Rebecca O'Brien, MD; Eric Johnson, MS; Sebastien Haneuse, PhD; Karen J. Coleman, PhD; Patrick J. O'Connor, MD, MA, MPH; David P. Fisher, MD; Stephen Sidney, MD, MPH; Andy Bogart, MS; Mary Kay Theis, MA, MS; Jane Anau, BS; Emily B. Schroeder, MD, PhD; David Arterburn, MD, MPH
Disclaimer: Drs. O'Brien and Arterburn take full responsibility for the contents of the article.
Acknowledgment: The authors thank Mike Sorel, Terese Defor, and Jessica Liu for their efforts in creating the study database.
Financial Support: By award 5R01DK092317-04 from the National Institute of Diabetes and Digestive and Kidney Diseases (NIDDK). Dr. Schroeder was supported by award 1K23DK099237-01 from the National Institutes of Health, and Dr. O'Connor was supported in part by award P30DK092928 from the National Institutes of Health.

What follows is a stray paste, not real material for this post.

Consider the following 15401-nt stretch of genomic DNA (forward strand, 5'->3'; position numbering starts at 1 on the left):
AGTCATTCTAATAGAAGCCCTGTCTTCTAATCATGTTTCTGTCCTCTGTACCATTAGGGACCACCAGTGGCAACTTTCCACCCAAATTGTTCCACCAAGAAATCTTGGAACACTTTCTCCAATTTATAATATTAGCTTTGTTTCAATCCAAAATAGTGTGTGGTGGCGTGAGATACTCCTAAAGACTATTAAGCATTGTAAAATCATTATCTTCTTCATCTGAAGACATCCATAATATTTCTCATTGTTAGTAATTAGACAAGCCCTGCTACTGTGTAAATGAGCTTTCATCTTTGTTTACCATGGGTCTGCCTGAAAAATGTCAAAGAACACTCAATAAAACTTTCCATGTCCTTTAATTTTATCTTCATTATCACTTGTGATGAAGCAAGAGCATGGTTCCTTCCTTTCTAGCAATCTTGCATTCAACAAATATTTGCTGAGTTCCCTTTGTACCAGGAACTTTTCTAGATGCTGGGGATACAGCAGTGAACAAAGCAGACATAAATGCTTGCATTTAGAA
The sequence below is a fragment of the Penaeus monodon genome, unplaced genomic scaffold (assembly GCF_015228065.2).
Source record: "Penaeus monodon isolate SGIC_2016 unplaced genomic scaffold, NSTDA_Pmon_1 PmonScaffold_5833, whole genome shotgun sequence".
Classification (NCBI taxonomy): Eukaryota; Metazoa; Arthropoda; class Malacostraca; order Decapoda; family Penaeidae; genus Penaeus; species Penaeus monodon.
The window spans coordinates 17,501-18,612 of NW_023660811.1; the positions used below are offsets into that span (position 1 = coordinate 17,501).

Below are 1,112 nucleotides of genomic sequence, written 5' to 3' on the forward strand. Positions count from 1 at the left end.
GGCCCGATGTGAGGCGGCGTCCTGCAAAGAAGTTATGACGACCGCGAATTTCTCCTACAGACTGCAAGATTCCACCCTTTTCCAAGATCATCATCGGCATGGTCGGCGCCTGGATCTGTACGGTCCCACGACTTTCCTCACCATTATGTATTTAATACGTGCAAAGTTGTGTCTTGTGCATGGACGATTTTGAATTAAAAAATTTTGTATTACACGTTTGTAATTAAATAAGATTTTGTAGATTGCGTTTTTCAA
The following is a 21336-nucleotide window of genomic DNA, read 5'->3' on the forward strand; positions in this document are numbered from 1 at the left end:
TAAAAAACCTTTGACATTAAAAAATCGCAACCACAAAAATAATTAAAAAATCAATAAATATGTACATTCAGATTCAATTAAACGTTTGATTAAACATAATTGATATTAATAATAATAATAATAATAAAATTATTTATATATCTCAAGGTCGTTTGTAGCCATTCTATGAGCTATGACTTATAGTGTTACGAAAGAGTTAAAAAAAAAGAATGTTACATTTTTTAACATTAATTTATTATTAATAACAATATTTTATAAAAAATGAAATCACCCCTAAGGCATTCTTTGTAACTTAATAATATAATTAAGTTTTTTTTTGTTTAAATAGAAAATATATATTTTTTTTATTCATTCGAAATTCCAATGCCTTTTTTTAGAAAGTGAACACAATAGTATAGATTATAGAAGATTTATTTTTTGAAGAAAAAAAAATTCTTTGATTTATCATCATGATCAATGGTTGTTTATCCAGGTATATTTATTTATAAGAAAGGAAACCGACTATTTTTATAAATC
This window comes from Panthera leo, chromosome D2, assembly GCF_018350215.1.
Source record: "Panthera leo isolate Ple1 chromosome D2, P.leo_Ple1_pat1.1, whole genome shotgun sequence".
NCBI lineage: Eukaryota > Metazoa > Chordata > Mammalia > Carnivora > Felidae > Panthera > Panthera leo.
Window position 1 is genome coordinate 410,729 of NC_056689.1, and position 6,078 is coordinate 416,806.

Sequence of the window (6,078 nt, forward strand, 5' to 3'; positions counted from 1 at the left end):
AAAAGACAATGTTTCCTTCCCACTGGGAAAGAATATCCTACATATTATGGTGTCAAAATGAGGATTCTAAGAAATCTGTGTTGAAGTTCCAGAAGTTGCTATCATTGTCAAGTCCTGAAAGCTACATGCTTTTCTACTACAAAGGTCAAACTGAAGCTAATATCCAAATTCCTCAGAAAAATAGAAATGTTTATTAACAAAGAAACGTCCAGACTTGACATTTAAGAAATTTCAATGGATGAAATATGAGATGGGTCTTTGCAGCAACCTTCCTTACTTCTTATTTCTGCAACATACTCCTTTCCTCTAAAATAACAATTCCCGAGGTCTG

Disclosures: Dr. O' Brien reports grants from the NIDDK during the conduct of the study. Mr. Johnson reports grants from the National Institutes of Health during the conduct of the study. Dr. Sidney reports grants from the NIDDK during the conduct of the study and grants from the National Heart, Lung, and Blood Institute; National Institute of Neurological Disorders and Stroke; and National Institute on Aging outside the submitted work. Mr. Bogart reports grants from the National Institutes of Health during the conduct of the study. Ms. Anau reports grants from the NIDDK during the conduct of the study. Dr. Schroeder reports grants from the NIDDK during the conduct of the study. Dr. Arterburn reports grants from Patient-Centered Outcomes Research Institute during the conduct of the study, grants from the National Institutes of Health outside the submitted work, and personal fees and nonfinancial support from the Michigan Bariatric Surgery Collaborative outside the submitted work. Authors not named here have disclosed no conflicts of interest. Disclosures can also be viewed at www.acponline.org/authors/icmje/ConflictOfInterestForms.do?msNum=M17-2383.